Earlier this month, Vanora Fung, a former student on our BFI/Whicker documentary course, attended her first ever Sheffield Doc/Fest. Read on for her ‘notes from the field’ from a film festival newbie! Vanora Fung is a artist, writer and filmmaker hailing from Sydney, Australia. Based in London, she has a deep passion for creating thought provoking work at the intersections of identity, place and belonging.
DAY 3 (Saturday 8 June)
Craft Summit Session: Filming the Unfilmable
Chaired by: Krishan Arora (SBS)
1) Colette Camden, director of Married to a Paedophile (currently available in the UK on 4od)
2) Carl Javér, director of Reconstructing Utøya (screened at DocFest)
This session explored how documentary filmmakers tackle taboo subjects and stories that can’t be shared openly, while also respecting the ethical, legal and personal sensitivities of the people involved. Both directors’ creative approaches were discussed and clips from their respective films were shown to illustrate this. In Married to a Paedophile, the director preserved the anonymity of the partners being interviewed by having actors lip-sync their real-life audio testimonies. This innovative technique helped to protect the identities of the contributors without detracting from the expert visual storytelling – and also provided a welcome technical challenge to the actors involved. In Reconstructing Utøya, the filmmaking team created a safe space for the survivors of the 2011 massacre in Norway to collaborate with actors and other young people to recreate their memories of the day, enabling them to regain some control over a traumatic situation in which they felt powerless. The director emphasised that this was in no way a therapy session, but was a creative way to wrestle the narrative away from the perpetrator and back to the lives and memories of the survivors and those killed in the massacre.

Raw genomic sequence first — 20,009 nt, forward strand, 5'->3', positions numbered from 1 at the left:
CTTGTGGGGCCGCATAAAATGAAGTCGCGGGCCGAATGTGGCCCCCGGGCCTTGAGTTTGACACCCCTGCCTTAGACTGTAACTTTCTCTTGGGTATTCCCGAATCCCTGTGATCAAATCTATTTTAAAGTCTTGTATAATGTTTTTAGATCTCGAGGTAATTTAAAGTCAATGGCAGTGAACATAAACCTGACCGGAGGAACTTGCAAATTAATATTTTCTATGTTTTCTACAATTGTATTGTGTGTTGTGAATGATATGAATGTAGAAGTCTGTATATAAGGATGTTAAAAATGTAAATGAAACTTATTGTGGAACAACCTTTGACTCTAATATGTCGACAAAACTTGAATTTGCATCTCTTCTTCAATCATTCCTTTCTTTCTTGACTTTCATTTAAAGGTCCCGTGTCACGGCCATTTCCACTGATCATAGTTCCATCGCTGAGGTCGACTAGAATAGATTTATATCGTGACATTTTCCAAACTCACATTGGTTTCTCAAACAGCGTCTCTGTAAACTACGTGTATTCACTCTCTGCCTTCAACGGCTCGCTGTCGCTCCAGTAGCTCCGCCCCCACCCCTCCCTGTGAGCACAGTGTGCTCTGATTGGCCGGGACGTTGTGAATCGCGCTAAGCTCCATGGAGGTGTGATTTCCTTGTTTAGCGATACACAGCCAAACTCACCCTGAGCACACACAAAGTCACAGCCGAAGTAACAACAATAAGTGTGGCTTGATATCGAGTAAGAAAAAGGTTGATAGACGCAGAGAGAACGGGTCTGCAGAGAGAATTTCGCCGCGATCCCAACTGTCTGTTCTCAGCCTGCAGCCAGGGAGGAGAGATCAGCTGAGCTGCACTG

Watching the European premiere of Jeanie Finlay‘s documentary, Seahorse. A powerful film about a trans man called Freddie McConnell who decides to have a baby, and becomes the first man in the UK to carry and give birth to his own child. The Q&A revealed the process and close relationship that ultimately formed between the Director, Jeanie Finlay and Freddie’s decision to choose her as the person to direct the film, as a way to control the story and not make him and his story into a spectacle. They had a shared creative vision with the three years it took to make the film.
The Edge of Democracy, directed by Petra Costa
I then headed to the UK premiere of The Edgy of Democracy, which is a comprehensive education into the current political climate in Brazil. It looks at the country’s current and former Presidents, the cycle of corruption that has led to the slow demise of their democracy, and the devastating return to a populist military dictatorship.
Nomad: In the Footsteps of Bruce Chatwin, directed by Werner Herzog
You may ask, who is Bruce Chatwin,? Herzog admitted that he hopes that this film will inspire the audience to subsequently go and start reading the work of Chatwin. Herzog doesn’t pull his punches and his responses during the Q&A were direct and rebuking. He even berated an audience member who was asking him a question for being part of the “culture of complaining” – something he has no time for!
- Queuing in the standby line for over an hour for the popular film For Sama… and just missing out on getting in by a handful of people.
- Being super tired from all the queuing. The struggle is real!
DAY 4 (Sunday 9 June)
The day started with Werner Herzog in conversation.